But after spending hours playing through puzzle after puzzle, the unfortunate truth is there just isn't that much game in Create to dive into deeply.Other than an ambiguous (and arguably misleading) name, Create is a puzzle game set on customizable, floating theme worlds (think "Garden," "Space," "Playground"). Using a DualShock 3 or a PlayStation Move (sans Navigation Controller), you'll place a wide variety of objects in each stage to complete various objectives.
For example, in one puzzle you're tasked with getting a moon rover (object A) to a specific part of the map (the goal) by using a handful of permitted objects (magnets and ramps). By setting up magnets just above the moon rover's path and a ramp at the end of the line, the moon rover automatically starts moving forward, is lifted over a gap by the magnets, lands on the other side and jumps off the ramp into the goal. Success!
Create's themed worlds are comprised of ten challenges apiece -- nine objective-based levels with limited access to objects and one "Scoretacular" mode where all unlocked objects are permitted and no limits are placed on the amount of objects on screen.
Object interaction can be finicky, but the game is more or less mechanically sound. Create's realistic physics never took the blame for a frustrating puzzle -- it was always my fault.
Unfortunately, the mechanical competence of Create is one of the few compliments I can award it.
There are only a small handful of objectives in Create, so you're either "moving object A to the goal" or "moving object A to the goal while collecting stuff along the way," or "stopping object B from interacting with object A," with little variety thrown in along the way. Making matters worse, I was often given only two or three objects with which to complete my objective, making a potentially creative solution into a banal, linear choice. Rather than "create" anything, I found myself doing far more assembly.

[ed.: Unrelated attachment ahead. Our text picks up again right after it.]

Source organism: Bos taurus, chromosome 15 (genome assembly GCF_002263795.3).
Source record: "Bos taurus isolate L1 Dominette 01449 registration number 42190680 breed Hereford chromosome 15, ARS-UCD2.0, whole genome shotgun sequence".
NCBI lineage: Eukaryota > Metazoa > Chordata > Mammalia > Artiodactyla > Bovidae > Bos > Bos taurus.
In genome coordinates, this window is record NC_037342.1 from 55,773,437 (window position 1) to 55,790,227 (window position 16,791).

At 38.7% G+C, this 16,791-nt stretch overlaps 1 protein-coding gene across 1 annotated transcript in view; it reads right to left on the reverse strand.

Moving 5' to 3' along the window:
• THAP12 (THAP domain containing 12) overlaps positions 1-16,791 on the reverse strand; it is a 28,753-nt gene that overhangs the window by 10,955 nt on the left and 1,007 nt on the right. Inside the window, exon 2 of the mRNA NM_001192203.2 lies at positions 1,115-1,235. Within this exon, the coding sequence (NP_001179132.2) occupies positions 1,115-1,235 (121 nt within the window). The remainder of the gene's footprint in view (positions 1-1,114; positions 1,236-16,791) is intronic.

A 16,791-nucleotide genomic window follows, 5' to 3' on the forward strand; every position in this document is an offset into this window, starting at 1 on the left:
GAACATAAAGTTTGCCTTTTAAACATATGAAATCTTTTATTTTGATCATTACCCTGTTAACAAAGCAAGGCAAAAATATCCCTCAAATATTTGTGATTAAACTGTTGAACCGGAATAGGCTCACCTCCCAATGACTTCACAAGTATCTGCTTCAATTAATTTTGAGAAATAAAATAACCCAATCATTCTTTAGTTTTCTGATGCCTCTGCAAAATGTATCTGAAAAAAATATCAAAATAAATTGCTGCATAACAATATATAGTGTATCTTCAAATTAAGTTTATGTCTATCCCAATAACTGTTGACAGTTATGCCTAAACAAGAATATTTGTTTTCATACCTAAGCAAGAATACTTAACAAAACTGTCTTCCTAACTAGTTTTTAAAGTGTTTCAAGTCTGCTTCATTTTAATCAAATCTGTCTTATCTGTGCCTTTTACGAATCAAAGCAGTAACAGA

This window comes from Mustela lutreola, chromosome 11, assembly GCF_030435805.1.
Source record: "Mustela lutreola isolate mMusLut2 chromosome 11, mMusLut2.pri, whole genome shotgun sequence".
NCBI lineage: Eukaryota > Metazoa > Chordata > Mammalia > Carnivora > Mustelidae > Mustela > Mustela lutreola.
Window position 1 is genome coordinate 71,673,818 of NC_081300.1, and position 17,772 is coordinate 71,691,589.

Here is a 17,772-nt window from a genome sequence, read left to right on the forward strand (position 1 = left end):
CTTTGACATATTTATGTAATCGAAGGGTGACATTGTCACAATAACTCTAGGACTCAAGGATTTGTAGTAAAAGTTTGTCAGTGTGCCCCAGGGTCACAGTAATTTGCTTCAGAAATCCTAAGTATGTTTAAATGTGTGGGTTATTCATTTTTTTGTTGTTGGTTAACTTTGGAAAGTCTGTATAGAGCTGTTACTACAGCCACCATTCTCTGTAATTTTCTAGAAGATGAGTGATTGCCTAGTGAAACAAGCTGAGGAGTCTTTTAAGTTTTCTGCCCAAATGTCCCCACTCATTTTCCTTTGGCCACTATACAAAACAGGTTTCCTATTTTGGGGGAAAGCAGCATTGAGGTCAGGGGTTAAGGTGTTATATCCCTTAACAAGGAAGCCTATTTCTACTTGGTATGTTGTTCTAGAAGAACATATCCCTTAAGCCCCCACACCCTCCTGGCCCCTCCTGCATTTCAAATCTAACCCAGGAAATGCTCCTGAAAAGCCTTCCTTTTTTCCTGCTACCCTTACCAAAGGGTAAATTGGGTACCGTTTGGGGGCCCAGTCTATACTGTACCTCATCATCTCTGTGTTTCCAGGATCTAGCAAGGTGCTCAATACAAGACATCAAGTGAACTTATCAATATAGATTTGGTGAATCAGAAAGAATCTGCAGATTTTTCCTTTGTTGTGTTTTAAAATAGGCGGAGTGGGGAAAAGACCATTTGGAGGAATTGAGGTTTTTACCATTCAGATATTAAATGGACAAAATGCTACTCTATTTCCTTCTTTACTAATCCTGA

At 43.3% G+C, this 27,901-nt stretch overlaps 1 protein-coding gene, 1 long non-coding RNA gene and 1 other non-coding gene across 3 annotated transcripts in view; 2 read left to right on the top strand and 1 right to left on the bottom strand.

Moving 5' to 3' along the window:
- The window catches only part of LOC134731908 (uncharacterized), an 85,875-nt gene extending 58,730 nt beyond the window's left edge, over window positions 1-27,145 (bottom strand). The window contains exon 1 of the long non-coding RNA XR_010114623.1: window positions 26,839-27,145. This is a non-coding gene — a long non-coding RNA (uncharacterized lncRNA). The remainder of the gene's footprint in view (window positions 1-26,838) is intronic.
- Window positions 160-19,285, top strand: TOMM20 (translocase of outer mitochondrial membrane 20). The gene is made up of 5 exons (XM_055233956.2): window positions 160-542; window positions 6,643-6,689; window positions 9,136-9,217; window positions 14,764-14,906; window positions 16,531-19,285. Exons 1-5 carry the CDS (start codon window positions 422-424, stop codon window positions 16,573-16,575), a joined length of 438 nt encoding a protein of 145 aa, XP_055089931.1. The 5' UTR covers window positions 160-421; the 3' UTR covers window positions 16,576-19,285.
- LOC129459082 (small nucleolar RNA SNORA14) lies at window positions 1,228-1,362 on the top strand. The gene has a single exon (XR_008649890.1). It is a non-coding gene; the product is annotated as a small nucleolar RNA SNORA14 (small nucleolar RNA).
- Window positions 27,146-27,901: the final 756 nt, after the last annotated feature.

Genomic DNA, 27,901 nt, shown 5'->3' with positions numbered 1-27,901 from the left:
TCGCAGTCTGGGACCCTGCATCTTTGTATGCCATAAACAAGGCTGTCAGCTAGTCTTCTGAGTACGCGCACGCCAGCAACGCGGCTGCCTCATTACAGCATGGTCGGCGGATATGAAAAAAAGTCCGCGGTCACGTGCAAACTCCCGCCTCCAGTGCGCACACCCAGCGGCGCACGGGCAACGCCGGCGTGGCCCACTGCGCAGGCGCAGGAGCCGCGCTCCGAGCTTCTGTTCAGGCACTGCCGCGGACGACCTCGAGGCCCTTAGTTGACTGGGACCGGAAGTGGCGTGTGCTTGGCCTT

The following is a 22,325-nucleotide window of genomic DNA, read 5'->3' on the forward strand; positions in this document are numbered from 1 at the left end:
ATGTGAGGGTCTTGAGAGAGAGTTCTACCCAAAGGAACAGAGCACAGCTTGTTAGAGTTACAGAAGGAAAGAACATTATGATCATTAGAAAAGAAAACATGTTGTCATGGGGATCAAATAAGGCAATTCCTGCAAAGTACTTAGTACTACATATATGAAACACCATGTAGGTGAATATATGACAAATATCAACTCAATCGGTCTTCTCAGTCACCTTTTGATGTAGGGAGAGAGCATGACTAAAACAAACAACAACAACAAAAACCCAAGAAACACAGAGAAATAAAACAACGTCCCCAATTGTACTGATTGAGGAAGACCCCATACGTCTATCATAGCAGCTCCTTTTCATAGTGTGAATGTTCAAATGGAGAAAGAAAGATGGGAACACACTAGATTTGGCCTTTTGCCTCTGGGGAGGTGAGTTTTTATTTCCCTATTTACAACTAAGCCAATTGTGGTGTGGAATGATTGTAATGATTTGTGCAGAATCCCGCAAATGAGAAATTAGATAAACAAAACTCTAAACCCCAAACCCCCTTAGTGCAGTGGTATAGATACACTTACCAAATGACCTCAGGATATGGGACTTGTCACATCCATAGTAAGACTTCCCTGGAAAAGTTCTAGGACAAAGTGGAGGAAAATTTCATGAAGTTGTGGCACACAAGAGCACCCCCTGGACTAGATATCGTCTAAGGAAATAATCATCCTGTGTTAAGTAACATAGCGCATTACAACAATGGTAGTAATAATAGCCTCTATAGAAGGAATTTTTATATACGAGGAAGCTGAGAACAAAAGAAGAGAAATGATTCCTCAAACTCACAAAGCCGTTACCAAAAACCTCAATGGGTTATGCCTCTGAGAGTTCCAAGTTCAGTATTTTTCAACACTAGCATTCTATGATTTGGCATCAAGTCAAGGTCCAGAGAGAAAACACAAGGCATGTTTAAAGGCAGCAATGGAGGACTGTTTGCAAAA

It's clear that EA Bright Light spent lots of time developing unique objects -- everything from cow-shaped balloons to riding lawnmowers is packed onto the disc. It's especially unfortunate, then, that most levels allow just two or three specific items for completing an objective. There's a large selection of tools, in theory, but Create far too often handicaps the player's ability to creatively solve its puzzles.
You can employ a bit of creativity in the game's aforementioned floating worlds, which let you place props, change the background and surface colors/textures, and add objects -- that's about it. Experimenting on themed worlds can unlock more "creative sparks" (which, in turn, unlock more playable levels) but little else drove me to experiment creatively. I could build elaborate machines and personalize each world, but Create does nothing to incentivize such actions.
Create is at its best when it grants unrestricted access to objects, both in the game's main "stage" and in individual "Scoretacular" levels. Even there, however, I found myself using the same objects over and over (attach balloons, set up lots of fans) to complete the goal (the goal here is to get object A to a particular part of the level while collecting jewels -- every single time). You could partially attribute that to a lack of personal creativity on my part, sure, but there's little in-game incentive to do much else. In fact, you're likely to turn up a lower score should you choose to solve the puzzle more flamboyantly.
Between the uninspired puzzles and numbing repetition, it's especially difficult to recommend Create. As a puzzle game, it's shallow and monotonous; as a creative sandbox, it's extremely light on stuff to do. Since there are so many, many games to spend your time with this winter, the only thing you really need to create is an excuse to avoid this dud.
This review is based on review code of Create provided by EA. It was played for approximately 15 hours, but not to completion.